The Government has traditionally subsidized higher education in the UK and many students are protesting this transition with great fervor. An estimated 52,000 people came together near Parliament on Wednesday to protest the new education proposals. Fourteen people, including seven police officers, were injured, and thirty-five were arrested. The protests turned violent when the protesters attempted to storm the Milbank Building that houses the Conservative Party. Protesting students set fires, smashed windows, fought police, and eventually made their way to the roof of the Milbank building, from which they threw down water, paper, and even a fire extinguisher, onto crowds of people below.

The protest was organized by the National Union of Students and the University and College Union, the academics' trade union, and was intended to be peaceful. NUS president Aaron Porter claimed that a "small minority" undermined the efforts of the rest of the group that sought to maintain a peaceful protest. Porter and others argued that the violence would undermine their message. One vice-chancellor from a London university making this point stated "[the protest] could not have gone better for the Government. George Osborne [the current Chancellor of the Exchequer] will be delighted."

Discussion questions: Given the state of the economy in the UK, are the protesters overreacting to the Government's decision to increase tuition? What could the UK do to avoid increasing costs for students?

Thursday, November 11, 2010

Tanzania Announces Plans for Large Infrastructure Development

Wikipedia: Eurobonds
Investopedia: Eurobonds
All Africa: Tanzania: Poor Infrastructure Dogs Development
Bloomberg: Tanzania May Sell $500 Million of Eurobonds in 2011 – 2012, Central Bank Says
All Africa: Tanzania: Business Confidence High Despite Impending Polls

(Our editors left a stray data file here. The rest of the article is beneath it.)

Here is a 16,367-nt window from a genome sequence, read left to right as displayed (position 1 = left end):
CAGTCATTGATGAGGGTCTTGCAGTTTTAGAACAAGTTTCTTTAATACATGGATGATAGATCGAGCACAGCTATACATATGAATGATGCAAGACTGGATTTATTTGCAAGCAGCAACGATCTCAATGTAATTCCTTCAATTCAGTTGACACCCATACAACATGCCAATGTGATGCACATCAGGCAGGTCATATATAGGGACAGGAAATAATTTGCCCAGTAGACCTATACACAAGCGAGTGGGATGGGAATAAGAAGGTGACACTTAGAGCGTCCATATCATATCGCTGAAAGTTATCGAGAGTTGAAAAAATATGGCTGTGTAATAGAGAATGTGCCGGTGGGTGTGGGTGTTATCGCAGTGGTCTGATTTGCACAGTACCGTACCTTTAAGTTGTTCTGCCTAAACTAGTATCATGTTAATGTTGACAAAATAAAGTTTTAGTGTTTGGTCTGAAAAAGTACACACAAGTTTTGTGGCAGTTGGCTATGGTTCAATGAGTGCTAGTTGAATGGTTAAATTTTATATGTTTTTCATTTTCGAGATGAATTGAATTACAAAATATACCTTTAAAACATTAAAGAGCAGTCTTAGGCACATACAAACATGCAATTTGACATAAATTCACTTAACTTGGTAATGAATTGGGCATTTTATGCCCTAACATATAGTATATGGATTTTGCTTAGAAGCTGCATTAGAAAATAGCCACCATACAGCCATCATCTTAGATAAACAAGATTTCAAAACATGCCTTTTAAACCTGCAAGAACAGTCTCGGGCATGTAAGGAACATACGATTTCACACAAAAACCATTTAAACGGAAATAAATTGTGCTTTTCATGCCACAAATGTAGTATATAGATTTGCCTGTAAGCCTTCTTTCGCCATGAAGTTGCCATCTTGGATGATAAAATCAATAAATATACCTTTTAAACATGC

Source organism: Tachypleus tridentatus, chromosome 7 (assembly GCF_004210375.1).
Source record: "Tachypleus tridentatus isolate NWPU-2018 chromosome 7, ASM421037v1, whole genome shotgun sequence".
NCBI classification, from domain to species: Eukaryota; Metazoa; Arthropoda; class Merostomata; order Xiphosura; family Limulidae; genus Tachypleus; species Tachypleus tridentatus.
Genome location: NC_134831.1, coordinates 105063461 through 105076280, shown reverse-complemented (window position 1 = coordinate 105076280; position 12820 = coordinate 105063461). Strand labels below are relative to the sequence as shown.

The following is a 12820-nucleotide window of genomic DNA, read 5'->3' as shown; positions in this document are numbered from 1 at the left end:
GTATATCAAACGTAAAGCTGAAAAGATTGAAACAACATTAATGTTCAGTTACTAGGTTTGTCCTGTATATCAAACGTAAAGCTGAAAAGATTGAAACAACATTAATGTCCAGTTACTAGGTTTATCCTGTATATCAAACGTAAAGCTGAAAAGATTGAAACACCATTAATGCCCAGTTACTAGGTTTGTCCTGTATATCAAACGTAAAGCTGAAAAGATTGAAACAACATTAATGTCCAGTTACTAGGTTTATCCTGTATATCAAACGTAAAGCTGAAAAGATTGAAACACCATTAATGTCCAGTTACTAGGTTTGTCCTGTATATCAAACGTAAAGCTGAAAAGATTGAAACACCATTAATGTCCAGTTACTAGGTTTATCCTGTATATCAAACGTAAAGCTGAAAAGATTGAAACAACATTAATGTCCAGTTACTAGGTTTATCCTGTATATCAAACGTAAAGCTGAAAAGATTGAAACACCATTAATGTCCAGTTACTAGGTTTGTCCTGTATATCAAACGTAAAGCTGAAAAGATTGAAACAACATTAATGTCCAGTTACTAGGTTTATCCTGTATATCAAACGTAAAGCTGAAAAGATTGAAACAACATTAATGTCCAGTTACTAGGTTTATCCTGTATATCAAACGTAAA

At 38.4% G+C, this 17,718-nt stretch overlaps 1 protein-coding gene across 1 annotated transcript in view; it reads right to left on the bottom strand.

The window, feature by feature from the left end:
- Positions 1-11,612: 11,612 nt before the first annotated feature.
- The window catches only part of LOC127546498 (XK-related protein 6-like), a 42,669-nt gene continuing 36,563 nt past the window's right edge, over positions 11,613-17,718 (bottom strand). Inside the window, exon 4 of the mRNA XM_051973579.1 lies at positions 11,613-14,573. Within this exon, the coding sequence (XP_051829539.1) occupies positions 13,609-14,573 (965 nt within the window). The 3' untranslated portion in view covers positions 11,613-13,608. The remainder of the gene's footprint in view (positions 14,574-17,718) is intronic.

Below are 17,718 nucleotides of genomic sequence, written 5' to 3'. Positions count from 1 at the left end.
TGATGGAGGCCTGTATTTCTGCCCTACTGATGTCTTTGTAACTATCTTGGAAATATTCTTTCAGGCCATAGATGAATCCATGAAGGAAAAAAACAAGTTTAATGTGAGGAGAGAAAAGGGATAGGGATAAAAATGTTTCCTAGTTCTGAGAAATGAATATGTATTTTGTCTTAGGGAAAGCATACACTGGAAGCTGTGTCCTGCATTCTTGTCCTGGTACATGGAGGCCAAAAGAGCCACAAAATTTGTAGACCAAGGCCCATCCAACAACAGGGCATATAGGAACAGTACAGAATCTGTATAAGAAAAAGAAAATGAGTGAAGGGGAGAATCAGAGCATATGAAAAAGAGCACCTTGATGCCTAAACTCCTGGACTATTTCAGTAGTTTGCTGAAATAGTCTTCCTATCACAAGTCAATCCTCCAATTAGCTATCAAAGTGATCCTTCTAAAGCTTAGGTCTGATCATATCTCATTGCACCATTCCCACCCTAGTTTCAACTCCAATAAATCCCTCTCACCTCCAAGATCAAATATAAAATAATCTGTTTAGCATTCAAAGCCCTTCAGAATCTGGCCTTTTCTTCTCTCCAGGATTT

Last June, the Finance Minster announced that Tanzania would try to borrow around $1.4 billion from lenders in order to finance massive infrastructure projects, such as building roads, expanding ports, and increasing the nation’s power generation. Eurobonds are one avenue for the country to raise these funds. Last week, the Bank of Tanzania announced this week that it was planning on selling around $500 million of Eurobonds within the next two years.

Eurobonds are bonds for an international market. The issuing country issues the bond in a foreign currency, rather than its own local currency. The bond issuer will pay the bond holder interest on the bond over time. An attractive feature of the Eurobond is that the holder does not have to pay a withholding tax on the interest. Eurobonds also draw investors because of their small par value (face value) and high liquidity (investors can easily buy and resell the bonds without affecting their price).

The bonds will help provide Tanzania with the funds to undertake massive infrastructure-building projects. Constructing roads will be one such infrastructure project. Tanzania’s road system is a network of 85,000 kilometers of roadway, but only around 5,000 kilometers are paved. This new infrastructure is important for Tanzania, because poor infrastructure has caused many problems for the county, such as inhibiting both trade and anti-poverty efforts.